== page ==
Ship's log of Krogen 48' Classic Solveig III: A cruise down the East Coast
Here we are on the Intra Coastal Waterway (hereinafter in these pages ICW), having just finished our third day underway. We're greatly cheered by news from Nebraska that Barbara's mother, who wrecked her car and has kept us anxious for several days, is doing extremely well - more pain than she should have to put up with, but no broken bones, no heart problems, and a speedy recovery expected from cuts and bruises.
Our first evening out, in Solomons, was highlighted by a viewing of Rita, our favorite Border Terrier, across the water from where we anchored adjacent to Washburn's, our favorite boatyard. One of the humans who shares Rita's boat, Eric, is the sort of person given to humming happily as he contorts himself toward pretzeldom to change the charcoal filter on a holding tank vent or some other endeavor to make a vessel work better. As we prepared dinner we heard Rita, who probably weighs all of fifteen pounds, yelping ferociously, and saw her springing five or six feet in the air, aiming to chase off the mute swans who were circling the boat devouring the catfood Eric was flinging to them (don't tell Beacon, the Atkisson/Sawyer cat, about this). Rita clearly shares my position, not Barbara's, on invasive species.
Fresh swordfish for dinner prepared us for a daybreak departure, and we had a smooth sail down to Deltaville, on the Piankatank River. Barbara thinks "tank" is Native American for "river," as in Choptank, Piankatank, etc. John thinks that would be redundant - "Chop River River," etc. Probably it's not important. About half-way down we noticed that one of our stabilizer fins seemed to be turning in a subpar performance, like it was auditioning for the Redskins. After various maneuvers to untangle any debris failed, we followed our usual practice when we have any kind of problem underway and rang up Chris Washburn who, after a few astute observations about "W" and his people, promptly got the problem diagnosed (actuator - who would have thought?), and arranged for the part to be shipped to a place along our route and for them to do the repair as we came through.
Which is how we came to be at Atlantic Yacht Basin, just past the Great Bridge lock and double bascule bridge, at about mile 12 of the ICW. This means we experienced all in one day the thrill of (1) navigating through Norfolk, escorted in by three Navy warships (one U.S., one French and one Canadian) and a container ship, and entertained by a helicopter dragging something through the water and multiple tugs and barges headed in all directions, plus (2) the first part of the ICW, including four bridges that had to be opened and one lock that had to be negotiated. We did have one mishap - the tail fell off one of Barbara's fish earrings as we were tying up in the lock, for which the official period of mourning expires at 2:30 p.m. today (Friday). Otherwise, everything went fine, including squeezing into a 54 foot space along the face pier here without crunching either the identical Krogen 48 classic, "Coral Bay," in front of us or the Sea Ray behind. I erred on the side of crunching the Sea Ray but in the end missed both by decent margins.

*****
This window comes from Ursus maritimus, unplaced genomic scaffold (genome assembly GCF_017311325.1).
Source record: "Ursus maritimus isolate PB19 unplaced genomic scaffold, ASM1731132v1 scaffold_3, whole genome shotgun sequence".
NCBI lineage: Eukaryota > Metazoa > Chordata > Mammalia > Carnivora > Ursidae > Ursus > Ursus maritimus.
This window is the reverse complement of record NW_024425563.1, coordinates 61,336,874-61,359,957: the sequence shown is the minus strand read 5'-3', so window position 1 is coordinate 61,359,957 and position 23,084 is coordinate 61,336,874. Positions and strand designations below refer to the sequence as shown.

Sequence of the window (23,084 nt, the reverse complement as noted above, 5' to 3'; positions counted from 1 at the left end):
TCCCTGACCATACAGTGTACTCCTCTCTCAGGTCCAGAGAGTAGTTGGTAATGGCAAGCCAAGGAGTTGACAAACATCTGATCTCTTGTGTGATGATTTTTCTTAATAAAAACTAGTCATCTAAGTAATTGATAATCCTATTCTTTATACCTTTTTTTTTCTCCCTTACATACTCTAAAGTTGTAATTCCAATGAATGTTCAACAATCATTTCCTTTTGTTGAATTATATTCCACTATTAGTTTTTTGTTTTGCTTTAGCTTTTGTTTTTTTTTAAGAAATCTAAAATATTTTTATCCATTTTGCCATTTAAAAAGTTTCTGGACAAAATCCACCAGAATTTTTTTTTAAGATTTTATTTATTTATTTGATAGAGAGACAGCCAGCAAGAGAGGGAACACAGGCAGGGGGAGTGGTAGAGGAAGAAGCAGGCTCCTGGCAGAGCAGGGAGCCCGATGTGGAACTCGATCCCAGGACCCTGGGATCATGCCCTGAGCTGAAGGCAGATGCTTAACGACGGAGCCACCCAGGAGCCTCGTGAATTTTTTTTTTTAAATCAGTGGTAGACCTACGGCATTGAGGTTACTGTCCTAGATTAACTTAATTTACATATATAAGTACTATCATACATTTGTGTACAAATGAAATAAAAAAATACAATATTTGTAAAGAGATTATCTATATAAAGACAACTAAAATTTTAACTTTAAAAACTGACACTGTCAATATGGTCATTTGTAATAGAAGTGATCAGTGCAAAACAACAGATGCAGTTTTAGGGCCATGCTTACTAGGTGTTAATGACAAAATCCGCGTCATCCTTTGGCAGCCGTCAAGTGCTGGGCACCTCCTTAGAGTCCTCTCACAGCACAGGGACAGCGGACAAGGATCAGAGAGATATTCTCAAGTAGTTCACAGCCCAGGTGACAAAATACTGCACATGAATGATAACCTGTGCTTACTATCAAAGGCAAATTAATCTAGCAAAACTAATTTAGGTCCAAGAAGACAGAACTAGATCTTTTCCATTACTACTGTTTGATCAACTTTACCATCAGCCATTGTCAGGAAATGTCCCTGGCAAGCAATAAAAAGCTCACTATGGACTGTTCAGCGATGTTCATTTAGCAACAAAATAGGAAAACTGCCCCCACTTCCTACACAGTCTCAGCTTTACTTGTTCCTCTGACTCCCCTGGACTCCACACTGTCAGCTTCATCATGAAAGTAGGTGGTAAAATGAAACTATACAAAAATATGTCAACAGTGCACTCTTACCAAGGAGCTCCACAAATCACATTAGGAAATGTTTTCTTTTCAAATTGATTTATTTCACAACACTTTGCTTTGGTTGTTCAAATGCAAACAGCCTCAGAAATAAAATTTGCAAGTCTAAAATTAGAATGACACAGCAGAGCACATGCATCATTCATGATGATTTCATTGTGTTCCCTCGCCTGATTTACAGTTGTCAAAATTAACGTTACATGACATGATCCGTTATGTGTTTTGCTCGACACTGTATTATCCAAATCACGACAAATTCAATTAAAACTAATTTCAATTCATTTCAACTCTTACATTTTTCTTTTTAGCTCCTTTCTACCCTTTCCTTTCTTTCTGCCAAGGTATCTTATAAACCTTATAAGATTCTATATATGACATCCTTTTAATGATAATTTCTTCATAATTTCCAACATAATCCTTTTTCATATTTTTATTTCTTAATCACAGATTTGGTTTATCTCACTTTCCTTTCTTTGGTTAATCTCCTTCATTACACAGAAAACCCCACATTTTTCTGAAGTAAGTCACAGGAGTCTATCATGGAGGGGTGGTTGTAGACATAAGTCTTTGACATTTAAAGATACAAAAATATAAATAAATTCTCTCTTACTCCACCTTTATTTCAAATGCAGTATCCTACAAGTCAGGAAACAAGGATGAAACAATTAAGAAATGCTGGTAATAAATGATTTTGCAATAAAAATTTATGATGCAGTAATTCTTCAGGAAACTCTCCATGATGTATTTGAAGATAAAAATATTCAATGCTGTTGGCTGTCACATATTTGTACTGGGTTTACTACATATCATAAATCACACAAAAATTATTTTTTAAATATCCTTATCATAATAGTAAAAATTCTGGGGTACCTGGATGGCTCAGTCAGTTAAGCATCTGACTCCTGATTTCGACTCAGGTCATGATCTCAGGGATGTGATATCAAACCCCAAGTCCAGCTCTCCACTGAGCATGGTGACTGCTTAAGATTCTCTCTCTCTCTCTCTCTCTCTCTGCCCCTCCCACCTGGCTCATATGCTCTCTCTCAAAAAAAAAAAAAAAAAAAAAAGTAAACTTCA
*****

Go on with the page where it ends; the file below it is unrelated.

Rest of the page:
As Chris had arranged, as soon as we pulled in a fellow named James Taylor promptly arrived to fix our stabilizer, and also crawled up the mast to change the lightbulbs on our masthead light and one of the spreader lights. We thanked him for that and also for the great job he did performing at the concerts for Kerry-Edwards. His blank stare was a little hard to read. Then we had wine and sumptuous cocktail fare with our fellow Krogenites," missed the news (Daily Show), got too full to eat anything but popcorn and pickles for dinner, and retired to prepare for another grand and incrementally warmer day. Today the sweats go in the drawer and the shorts come out.
Sorry to be long-winded. I'll write less when things stop happening.